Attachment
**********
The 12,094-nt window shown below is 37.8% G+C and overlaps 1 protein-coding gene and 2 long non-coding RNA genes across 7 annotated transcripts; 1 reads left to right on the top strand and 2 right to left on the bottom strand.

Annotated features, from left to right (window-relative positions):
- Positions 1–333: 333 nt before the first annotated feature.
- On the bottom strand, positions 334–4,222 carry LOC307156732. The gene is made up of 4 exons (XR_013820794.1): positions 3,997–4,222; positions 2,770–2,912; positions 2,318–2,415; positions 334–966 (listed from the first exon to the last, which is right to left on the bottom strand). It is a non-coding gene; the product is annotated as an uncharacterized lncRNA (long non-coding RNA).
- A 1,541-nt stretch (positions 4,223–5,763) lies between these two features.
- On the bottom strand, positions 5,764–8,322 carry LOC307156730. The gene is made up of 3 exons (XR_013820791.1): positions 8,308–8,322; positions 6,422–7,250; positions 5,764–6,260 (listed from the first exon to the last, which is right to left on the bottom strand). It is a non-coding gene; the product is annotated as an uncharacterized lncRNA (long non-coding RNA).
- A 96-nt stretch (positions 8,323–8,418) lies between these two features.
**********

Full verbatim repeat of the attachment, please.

The 12,094-nt window shown below is 37.8% G+C and overlaps 1 protein-coding gene and 2 long non-coding RNA genes across 7 annotated transcripts; 1 reads left to right on the top strand and 2 right to left on the bottom strand.

Annotated features, from left to right (window-relative positions):
- Positions 1–333: 333 nt before the first annotated feature.
- On the bottom strand, positions 334–4,222 carry LOC307156732. The gene is made up of 4 exons (XR_013820794.1): positions 3,997–4,222; positions 2,770–2,912; positions 2,318–2,415; positions 334–966 (listed from the first exon to the last, which is right to left on the bottom strand). It is a non-coding gene; the product is annotated as an uncharacterized lncRNA (long non-coding RNA).
- A 1,541-nt stretch (positions 4,223–5,763) lies between these two features.
- On the bottom strand, positions 5,764–8,322 carry LOC307156730. The gene is made up of 3 exons (XR_013820791.1): positions 8,308–8,322; positions 6,422–7,250; positions 5,764–6,260 (listed from the first exon to the last, which is right to left on the bottom strand). It is a non-coding gene; the product is annotated as an uncharacterized lncRNA (long non-coding RNA).
- A 96-nt stretch (positions 8,323–8,418) lies between these two features.